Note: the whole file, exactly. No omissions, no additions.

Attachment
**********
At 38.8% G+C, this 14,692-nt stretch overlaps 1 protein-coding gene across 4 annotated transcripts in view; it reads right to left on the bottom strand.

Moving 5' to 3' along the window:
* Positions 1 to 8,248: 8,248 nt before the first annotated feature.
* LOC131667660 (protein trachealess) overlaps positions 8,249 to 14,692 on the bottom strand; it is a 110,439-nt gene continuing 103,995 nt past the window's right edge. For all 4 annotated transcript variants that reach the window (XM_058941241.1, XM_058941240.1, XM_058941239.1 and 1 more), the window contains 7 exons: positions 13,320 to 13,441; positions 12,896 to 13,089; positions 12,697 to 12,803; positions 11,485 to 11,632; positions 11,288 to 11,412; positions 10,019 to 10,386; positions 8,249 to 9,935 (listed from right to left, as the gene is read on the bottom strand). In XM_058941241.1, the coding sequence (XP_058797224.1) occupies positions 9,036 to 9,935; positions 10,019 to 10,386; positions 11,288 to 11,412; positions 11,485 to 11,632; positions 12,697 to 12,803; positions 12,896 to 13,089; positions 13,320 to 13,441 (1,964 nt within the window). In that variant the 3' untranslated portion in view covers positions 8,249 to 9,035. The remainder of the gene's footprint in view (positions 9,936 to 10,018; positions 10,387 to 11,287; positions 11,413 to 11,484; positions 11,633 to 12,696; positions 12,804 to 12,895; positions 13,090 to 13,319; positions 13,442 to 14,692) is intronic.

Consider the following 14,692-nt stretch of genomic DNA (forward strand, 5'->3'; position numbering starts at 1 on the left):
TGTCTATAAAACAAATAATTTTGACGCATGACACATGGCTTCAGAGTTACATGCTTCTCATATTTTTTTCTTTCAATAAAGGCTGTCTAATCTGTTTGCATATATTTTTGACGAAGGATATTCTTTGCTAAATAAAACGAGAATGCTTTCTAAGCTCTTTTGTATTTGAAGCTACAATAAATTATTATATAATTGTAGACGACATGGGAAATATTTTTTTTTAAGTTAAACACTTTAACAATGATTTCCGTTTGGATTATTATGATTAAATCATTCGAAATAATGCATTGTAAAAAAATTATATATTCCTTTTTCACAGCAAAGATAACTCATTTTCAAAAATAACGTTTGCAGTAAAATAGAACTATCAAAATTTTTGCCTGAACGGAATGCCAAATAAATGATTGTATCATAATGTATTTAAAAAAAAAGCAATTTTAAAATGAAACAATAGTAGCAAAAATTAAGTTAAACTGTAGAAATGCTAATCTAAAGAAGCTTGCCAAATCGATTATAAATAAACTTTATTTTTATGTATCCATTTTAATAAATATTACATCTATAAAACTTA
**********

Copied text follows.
At 38.8% G+C, this 14,692-nt stretch overlaps 1 protein-coding gene across 4 annotated transcripts in view; it reads right to left on the bottom strand.

Moving 5' to 3' along the window:
* Positions 1 to 8,248: 8,248 nt before the first annotated feature.
* LOC131667660 (protein trachealess) overlaps positions 8,249 to 14,692 on the bottom strand; it is a 110,439-nt gene continuing 103,995 nt past the window's right edge. For all 4 annotated transcript variants that reach the window (XM_058941241.1, XM_058941240.1, XM_058941239.1 and 1 more), the window contains 7 exons: positions 13,320 to 13,441; positions 12,896 to 13,089; positions 12,697 to 12,803; positions 11,485 to 11,632; positions 11,288 to 11,412; positions 10,019 to 10,386; positions 8,249 to 9,935 (listed from right to left, as the gene is read on the bottom strand). In XM_058941241.1, the coding sequence (XP_058797224.1) occupies positions 9,036 to 9,935; positions 10,019 to 10,386; positions 11,288 to 11,412; positions 11,485 to 11,632; positions 12,697 to 12,803; positions 12,896 to 13,089; positions 13,320 to 13,441 (1,964 nt within the window). In that variant the 3' untranslated portion in view covers positions 8,249 to 9,035. The remainder of the gene's footprint in view (positions 9,936 to 10,018; positions 10,387 to 11,287; positions 11,413 to 11,484; positions 11,633 to 12,696; positions 12,804 to 12,895; positions 13,090 to 13,319; positions 13,442 to 14,692) is intronic.

Consider the following 14,692-nt stretch of genomic DNA (forward strand, 5'->3'; position numbering starts at 1 on the left):
TGTCTATAAAACAAATAATTTTGACGCATGACACATGGCTTCAGAGTTACATGCTTCTCATATTTTTTTCTTTCAATAAAGGCTGTCTAATCTGTTTGCATATATTTTTGACGAAGGATATTCTTTGCTAAATAAAACGAGAATGCTTTCTAAGCTCTTTTGTATTTGAAGCTACAATAAATTATTATATAATTGTAGACGACATGGGAAATATTTTTTTTTAAGTTAAACACTTTAACAATGATTTCCGTTTGGATTATTATGATTAAATCATTCGAAATAATGCATTGTAAAAAAATTATATATTCCTTTTTCACAGCAAAGATAACTCATTTTCAAAAATAACGTTTGCAGTAAAATAGAACTATCAAAATTTTTGCCTGAACGGAATGCCAAATAAATGATTGTATCATAATGTATTTAAAAAAAAAGCAATTTTAAAATGAAACAATAGTAGCAAAAATTAAGTTAAACTGTAGAAATGCTAATCTAAAGAAGCTTGCCAAATCGATTATAAATAAACTTTATTTTTATGTATCCATTTTAATAAATATTACATCTATAAAACTTA